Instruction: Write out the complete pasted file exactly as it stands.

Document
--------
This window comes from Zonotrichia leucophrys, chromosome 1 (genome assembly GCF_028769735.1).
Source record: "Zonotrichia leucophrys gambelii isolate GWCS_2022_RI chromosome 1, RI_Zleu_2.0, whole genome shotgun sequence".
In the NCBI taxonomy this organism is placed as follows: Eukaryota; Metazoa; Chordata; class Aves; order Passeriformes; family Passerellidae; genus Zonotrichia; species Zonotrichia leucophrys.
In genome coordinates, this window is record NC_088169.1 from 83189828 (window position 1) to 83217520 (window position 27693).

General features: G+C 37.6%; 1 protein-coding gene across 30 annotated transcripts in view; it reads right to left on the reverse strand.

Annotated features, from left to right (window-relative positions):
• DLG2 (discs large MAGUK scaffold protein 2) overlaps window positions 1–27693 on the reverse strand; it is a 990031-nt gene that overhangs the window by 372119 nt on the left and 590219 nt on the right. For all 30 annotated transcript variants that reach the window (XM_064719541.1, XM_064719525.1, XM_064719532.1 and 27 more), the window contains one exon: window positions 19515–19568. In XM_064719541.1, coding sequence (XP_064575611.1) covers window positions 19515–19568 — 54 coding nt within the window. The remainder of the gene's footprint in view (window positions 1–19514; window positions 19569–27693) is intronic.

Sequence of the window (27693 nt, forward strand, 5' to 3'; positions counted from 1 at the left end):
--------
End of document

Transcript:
This window comes from Zonotrichia leucophrys, chromosome 1 (genome assembly GCF_028769735.1).
Source record: "Zonotrichia leucophrys gambelii isolate GWCS_2022_RI chromosome 1, RI_Zleu_2.0, whole genome shotgun sequence".
In the NCBI taxonomy this organism is placed as follows: Eukaryota; Metazoa; Chordata; class Aves; order Passeriformes; family Passerellidae; genus Zonotrichia; species Zonotrichia leucophrys.
In genome coordinates, this window is record NC_088169.1 from 83189828 (window position 1) to 83217520 (window position 27693).

General features: G+C 37.6%; 1 protein-coding gene across 30 annotated transcripts in view; it reads right to left on the reverse strand.

Annotated features, from left to right (window-relative positions):
• DLG2 (discs large MAGUK scaffold protein 2) overlaps window positions 1–27693 on the reverse strand; it is a 990031-nt gene that overhangs the window by 372119 nt on the left and 590219 nt on the right. For all 30 annotated transcript variants that reach the window (XM_064719541.1, XM_064719525.1, XM_064719532.1 and 27 more), the window contains one exon: window positions 19515–19568. In XM_064719541.1, coding sequence (XP_064575611.1) covers window positions 19515–19568 — 54 coding nt within the window. The remainder of the gene's footprint in view (window positions 1–19514; window positions 19569–27693) is intronic.

Sequence of the window (27693 nt, forward strand, 5' to 3'; positions counted from 1 at the left end):